Freestyle Audio SoundWave Waterproof MP3 Player Review


My name is Claire, and I have a problem. With digital audio player addiction. I swear, I have like forty of the things. I don’t use many of them…just my iPhone, and my old 60GB fourth-generation iPod jolts me awake to the melodious sound of DragonForce every morning. That doesn’t stop me from collecting more and more players, though…so when Julie offered me the FreeStyle Audio SoundWave waterproof MP3 player, how could I resist?

Turns out that resisting would have been pretty easy, had I known what I was in for.

I wanted to like this thing, I really did – the waterproof feature meant that I could take it in the hot tub or to the beach without worrying about it getting damaged, whereas I generally keep my iPhone in a Ziploc bag in such situations. While that’s a nice feature of this little guy, it’s just not enough of a reason to buy it.

With that in mind, let’s see what we have here…

What’s in the box


The SoundWave comes with everything to get you started:

  • 2GB MP3 player
  • 3.5mm-to-USB charge and sync cable
  • Waterproof earbuds
  • Earbud covers in various sizes
  • Elastic armband
  • “Floater” black vinyl thingy (I have no idea what this is actually for)

On the outside

At first glance, the SoundWave is pretty unassuming – it’s small, blue, and has rubber-coated buttons and a very tiny OLED display. It has little textured grippies on the side and a belt clip on the back. Strangely, even though the clip has a little note printed on it that it’s not meant to be removed, there was a second belt clip in the box.

This is all fine and dandy, until you go to use the SoundWave for the first time (after, of course, charging the non-removable battery via an available USB port on your nearest computer).

It turns out that those little rubber-coated buttons are a real pain in the butt to press down. They’re simply too small, and the rubber that covers the buttons isn’t raised enough to find it easily with your thumb. Not only that, but I had to press down hard to get a press to register. I quickly discovered that pressing down with the tip of my fingernail seemed to work best.

While this is bad design in any situation, one needs to remember that this player is specifically designed for active use in the water. I would given up a little of its compact size in order to have usable buttons – not to mention that other miniature players (the Sansa Clip and iPod Shuffle 1G/2G come to mind) have fully usable buttons in a compact form factor.

It’s also worth mentioning that there is no discrete audio control on this player. This is a huge mistake in my opinion – a music player must have an easily accessible volume control. Instead, you have to press the “Vol.” button and then use the track skip/search buttons to change the volume.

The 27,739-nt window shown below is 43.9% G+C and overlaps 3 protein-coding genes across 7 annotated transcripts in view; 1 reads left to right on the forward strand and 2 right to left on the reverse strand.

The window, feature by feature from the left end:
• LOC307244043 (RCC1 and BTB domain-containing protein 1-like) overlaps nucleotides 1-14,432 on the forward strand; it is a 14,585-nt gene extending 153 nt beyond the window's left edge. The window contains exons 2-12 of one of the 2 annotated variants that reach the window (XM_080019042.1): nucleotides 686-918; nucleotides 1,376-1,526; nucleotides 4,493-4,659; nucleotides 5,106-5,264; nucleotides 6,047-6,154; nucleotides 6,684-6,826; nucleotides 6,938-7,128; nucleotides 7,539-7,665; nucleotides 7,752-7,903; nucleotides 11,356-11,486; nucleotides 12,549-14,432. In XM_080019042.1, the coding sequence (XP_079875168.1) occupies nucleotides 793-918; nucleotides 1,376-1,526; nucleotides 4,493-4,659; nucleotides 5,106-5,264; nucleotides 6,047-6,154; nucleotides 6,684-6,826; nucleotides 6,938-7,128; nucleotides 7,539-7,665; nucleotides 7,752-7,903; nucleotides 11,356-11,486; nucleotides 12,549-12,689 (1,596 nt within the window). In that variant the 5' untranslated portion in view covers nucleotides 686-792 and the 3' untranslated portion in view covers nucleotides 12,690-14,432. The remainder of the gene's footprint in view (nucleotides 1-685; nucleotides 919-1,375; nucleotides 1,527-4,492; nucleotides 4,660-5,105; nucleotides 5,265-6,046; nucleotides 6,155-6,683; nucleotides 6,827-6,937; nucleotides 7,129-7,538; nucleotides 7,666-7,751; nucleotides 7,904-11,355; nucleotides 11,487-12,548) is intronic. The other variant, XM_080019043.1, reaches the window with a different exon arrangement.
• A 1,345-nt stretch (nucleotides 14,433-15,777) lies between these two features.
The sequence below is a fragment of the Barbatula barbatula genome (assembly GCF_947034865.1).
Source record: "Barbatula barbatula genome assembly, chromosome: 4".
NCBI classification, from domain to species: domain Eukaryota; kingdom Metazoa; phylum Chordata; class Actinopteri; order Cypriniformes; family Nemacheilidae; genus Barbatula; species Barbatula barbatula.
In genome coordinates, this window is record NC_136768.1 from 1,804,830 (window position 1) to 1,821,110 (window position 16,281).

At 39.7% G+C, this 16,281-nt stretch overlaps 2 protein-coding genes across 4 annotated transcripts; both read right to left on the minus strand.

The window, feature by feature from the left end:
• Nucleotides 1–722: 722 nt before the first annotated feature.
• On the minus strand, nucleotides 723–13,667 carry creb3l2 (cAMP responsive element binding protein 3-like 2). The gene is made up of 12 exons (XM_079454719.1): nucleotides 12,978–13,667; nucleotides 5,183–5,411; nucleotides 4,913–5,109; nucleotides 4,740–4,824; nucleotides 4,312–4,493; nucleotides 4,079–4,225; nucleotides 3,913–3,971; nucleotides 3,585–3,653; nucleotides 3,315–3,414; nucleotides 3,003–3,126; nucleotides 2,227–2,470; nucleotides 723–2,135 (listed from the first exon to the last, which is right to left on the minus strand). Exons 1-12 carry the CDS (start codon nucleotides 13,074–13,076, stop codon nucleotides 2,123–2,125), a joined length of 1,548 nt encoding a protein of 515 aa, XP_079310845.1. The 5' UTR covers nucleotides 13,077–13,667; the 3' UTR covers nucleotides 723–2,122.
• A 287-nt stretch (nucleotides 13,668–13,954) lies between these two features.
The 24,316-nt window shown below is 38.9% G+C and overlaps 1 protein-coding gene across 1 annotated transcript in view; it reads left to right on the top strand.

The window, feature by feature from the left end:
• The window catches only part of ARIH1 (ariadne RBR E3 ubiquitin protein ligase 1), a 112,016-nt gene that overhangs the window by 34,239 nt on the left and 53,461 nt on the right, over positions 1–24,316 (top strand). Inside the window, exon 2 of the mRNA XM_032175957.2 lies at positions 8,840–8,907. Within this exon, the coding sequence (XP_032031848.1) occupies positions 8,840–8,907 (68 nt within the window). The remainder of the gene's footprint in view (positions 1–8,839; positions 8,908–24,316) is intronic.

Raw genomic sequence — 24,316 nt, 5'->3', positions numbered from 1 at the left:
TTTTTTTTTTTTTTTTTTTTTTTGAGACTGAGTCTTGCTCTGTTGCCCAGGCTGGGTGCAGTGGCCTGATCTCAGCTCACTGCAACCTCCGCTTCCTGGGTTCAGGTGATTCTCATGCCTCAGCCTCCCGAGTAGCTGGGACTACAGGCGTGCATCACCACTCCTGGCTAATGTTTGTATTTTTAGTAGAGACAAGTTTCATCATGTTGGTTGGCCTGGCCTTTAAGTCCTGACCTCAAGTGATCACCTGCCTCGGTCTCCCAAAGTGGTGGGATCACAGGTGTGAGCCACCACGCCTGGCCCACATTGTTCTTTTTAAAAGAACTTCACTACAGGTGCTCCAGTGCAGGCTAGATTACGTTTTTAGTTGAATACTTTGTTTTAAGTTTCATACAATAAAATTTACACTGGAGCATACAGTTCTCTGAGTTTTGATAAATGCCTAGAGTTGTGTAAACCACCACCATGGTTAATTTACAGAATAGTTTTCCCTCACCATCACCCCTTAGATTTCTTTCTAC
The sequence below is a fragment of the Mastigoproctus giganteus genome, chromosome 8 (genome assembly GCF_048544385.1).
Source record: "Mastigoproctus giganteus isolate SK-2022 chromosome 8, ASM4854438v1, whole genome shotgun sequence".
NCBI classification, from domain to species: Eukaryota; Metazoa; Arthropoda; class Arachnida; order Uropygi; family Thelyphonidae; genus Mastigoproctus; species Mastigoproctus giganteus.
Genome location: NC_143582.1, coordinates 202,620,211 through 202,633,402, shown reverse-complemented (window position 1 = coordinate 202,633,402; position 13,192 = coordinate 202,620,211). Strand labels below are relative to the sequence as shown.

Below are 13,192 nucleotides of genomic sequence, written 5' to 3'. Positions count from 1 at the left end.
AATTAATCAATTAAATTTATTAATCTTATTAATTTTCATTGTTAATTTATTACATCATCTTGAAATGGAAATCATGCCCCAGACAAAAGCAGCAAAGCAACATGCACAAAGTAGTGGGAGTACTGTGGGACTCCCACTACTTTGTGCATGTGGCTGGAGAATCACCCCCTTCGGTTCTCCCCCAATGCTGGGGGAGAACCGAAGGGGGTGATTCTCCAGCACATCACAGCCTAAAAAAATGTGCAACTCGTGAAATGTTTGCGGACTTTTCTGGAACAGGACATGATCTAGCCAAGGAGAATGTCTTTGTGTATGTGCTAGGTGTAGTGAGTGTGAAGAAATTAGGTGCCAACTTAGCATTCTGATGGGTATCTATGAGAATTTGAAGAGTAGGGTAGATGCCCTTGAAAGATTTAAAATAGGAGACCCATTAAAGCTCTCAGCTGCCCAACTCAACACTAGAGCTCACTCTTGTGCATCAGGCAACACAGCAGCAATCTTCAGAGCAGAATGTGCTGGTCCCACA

Thankfully, while the very mediocre earbuds are waterproof themselves, the 3.5mm tip that plugs into the SoundWave appears to be pretty standard – it doesn’t have a rubber sheath or anything, so I’d imagine you can use a different set of earbuds or headphones with this player without impacting its waterproof capability.

On the inside

As mentioned, the SoundWave is waterproof. It also sports 2GB internal storage, and FM tuner, and, oddly enough, an assortment of preloaded tracks. I have since discovered that I’m not a big fan of Led Zepplin, Van Halen is as awesome as I already knew they were, and The Police’s “I’ll Be Watching You” is actually pretty creepy when you think about it. Incidentally, The Beatles’ “I Am the Walrus” was also included – side note: watch Magical Mystery Tour if you get a chance. It’s…interesting.

You don’t just get a variety of classic songs, either – I also got to hear tracks from everyone’s favorite train wreck, Britney Spears, as well as Ricky Martin and Kelly Clarkson. I’m not entirely certain that the SoundWave ships preloaded with music, however – the only player I’ve ever purchased that came with (undoubtedly not-quite-legal) preloaded music tracks was purchased straight from China on DealExtreme, so this could have just been how my demo model shipped.

Music commentary aside, let’s see what this thing is like to use.

Using the SoundWave

Per my earlier observation, the little tiny buttons were obnoxious to press down. Not only that, but they’re only “labeled” with a little raised icon on each one – difficult to see, and difficult to use. I had to read the manual to figure out how to navigate the player’s menus, which was a little annoying.

The SoundWave shows itself as a run-of-the-mill removable drive, so you can drag-and-drop songs onto it to your heart’s content. You can also use Windows Media Player to sync it with your media library.

Once you get songs loaded up and the battery fully charged, you can start listening to your music in waterproof bliss. Kind of.

The player boots up with FreeStyle’s tagline, “Take Your Music There” scrolling across the OLED display. You can then navigate to the FM tuner, the digital equalizer, the settings menu, and (of course) your music.